The birth of a child is typically one of the happiest moments in a family’s life. But for mothers and fathers infected with the Zika virus, pregnancy can be particularly stressful, as they wait to see if their child will suffer the sometimes devastating consequences of infection.

Mosquitos carrying the Zika virus are in the United States and infections are on the rise. Microcephaly appears to be the most devastating consequence and little is known how to stop it.

Scientists at Texas Biomed have begun several projects aimed at understanding the Zika virus and its impact on newborns.

Suzette Tardif, Ph.D., and Jean Patterson, Ph.D., talk about efforts to figure out how the virus works and how scientists can best test therapies to intervene.

Discovered in Uganda in 1947, Zika virus has been impacting lives for more than half a century. While Africans have built up an apparent immunity, the Western Hemisphere was left relatively unscathed until near the end of 2013 when cases of Zika virus and its most dangerous known consequence of infection, microcephaly, were reported in Brazil.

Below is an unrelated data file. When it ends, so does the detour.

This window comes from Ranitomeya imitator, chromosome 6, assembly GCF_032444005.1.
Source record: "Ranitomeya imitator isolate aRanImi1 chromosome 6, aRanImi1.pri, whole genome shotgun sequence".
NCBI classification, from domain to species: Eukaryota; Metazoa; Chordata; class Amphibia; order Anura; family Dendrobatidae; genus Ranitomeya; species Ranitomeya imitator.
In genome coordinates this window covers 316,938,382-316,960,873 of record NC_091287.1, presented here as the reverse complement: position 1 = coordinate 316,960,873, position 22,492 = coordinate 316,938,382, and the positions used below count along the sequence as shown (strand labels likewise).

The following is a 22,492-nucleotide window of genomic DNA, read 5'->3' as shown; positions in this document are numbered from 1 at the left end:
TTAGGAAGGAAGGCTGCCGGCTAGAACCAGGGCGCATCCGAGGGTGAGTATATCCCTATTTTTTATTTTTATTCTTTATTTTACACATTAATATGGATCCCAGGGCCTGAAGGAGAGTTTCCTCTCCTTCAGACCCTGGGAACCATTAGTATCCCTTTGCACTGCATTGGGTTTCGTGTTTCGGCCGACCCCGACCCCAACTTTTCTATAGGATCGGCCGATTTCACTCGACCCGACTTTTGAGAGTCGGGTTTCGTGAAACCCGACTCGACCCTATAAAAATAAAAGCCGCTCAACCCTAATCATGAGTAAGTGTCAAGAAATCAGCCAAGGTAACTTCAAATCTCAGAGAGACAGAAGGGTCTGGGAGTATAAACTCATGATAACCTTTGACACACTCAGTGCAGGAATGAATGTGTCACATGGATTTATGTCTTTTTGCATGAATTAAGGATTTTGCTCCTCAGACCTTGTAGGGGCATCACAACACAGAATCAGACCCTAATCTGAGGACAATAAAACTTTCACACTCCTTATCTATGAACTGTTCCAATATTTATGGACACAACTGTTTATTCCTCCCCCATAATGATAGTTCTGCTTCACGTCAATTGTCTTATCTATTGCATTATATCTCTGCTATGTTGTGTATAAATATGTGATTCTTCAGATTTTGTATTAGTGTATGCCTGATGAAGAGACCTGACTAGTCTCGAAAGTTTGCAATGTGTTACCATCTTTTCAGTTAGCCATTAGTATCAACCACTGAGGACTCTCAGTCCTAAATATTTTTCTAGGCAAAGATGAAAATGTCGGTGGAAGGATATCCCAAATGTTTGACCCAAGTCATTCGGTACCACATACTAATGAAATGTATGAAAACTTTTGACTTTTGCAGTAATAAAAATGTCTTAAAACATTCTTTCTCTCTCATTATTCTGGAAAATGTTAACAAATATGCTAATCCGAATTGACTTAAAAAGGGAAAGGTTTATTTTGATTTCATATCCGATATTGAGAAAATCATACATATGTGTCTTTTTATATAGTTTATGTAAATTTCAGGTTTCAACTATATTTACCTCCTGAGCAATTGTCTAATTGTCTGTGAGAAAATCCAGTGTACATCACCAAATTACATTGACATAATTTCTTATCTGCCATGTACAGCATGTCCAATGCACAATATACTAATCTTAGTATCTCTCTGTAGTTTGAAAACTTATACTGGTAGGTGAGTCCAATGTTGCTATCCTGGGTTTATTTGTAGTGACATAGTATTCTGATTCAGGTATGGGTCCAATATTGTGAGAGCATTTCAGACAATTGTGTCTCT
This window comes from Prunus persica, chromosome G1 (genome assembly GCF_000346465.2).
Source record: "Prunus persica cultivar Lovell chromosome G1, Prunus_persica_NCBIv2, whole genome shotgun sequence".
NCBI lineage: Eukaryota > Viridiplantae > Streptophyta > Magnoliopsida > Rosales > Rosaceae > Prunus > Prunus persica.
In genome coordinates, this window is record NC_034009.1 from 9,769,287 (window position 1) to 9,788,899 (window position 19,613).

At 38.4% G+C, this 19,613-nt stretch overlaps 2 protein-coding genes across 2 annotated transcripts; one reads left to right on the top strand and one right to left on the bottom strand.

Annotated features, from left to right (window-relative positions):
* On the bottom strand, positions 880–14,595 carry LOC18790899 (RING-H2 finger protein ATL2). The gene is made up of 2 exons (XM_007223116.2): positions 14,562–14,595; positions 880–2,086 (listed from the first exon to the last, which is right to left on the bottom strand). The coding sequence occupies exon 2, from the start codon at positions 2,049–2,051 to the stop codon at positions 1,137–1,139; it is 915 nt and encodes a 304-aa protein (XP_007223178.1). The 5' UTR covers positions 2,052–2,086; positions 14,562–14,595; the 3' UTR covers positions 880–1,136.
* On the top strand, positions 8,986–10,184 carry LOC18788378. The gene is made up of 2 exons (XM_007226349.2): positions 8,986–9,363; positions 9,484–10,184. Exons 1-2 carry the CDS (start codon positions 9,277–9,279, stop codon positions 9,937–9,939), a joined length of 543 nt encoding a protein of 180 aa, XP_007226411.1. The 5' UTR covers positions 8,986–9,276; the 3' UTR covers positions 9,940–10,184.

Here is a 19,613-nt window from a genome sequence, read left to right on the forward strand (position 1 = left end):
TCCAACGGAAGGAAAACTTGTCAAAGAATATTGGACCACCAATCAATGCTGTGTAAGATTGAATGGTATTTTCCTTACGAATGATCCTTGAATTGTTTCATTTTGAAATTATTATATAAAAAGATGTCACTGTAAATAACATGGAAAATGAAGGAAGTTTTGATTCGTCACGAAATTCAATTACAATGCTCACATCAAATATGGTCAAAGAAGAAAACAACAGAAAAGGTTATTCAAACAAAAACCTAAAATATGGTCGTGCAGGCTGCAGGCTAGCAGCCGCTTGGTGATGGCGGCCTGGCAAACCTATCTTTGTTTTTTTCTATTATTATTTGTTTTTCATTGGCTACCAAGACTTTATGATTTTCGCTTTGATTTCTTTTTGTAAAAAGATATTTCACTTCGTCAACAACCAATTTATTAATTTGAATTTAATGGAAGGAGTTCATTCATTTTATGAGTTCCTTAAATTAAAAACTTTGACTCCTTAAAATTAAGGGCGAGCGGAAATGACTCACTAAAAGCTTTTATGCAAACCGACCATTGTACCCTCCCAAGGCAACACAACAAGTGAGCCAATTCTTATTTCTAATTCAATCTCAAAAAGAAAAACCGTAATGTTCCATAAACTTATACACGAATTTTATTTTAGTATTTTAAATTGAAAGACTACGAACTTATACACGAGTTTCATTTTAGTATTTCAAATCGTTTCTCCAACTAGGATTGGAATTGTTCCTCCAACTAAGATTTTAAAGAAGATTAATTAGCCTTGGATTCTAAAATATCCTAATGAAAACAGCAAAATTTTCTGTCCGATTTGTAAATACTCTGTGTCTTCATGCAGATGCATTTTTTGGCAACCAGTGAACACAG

Mosquitos carrying the Zika virus are now in the U.S. Scientists at Texas Biomed have started several projects aimed at understanding this relatively unknown disease and are leading efforts to figure out how the virus works and how best we can test therapeutic strategies.

They hope to:

1. Develop an animal model to determine a timeline for infection and answer the questions: how long will Zika last in the body? When will it be most problematic for pregnant women, and how long do men have to wait before having sexual contact?

2. When vaccines and therapies are being developed, test them in animal models that mimic human immune and gestational systems to make sure that the vaccine offers protection against the various strains of the disease and does no harm to mothers or unborn children.

Applying the expertise of Texas Biomed scientists in virology, immunology, genetics, and pregnancy in several different nonhuman primate models will help lead to a better understanding of how Zika virus impacts fetal development. Texas Biomed scientists believe that different nonhuman primate models for this disease have the potential to reveal unique consequences of Zika virus infection.

Zika virus is a long-term health issue for the United States, and it is imperative we know more.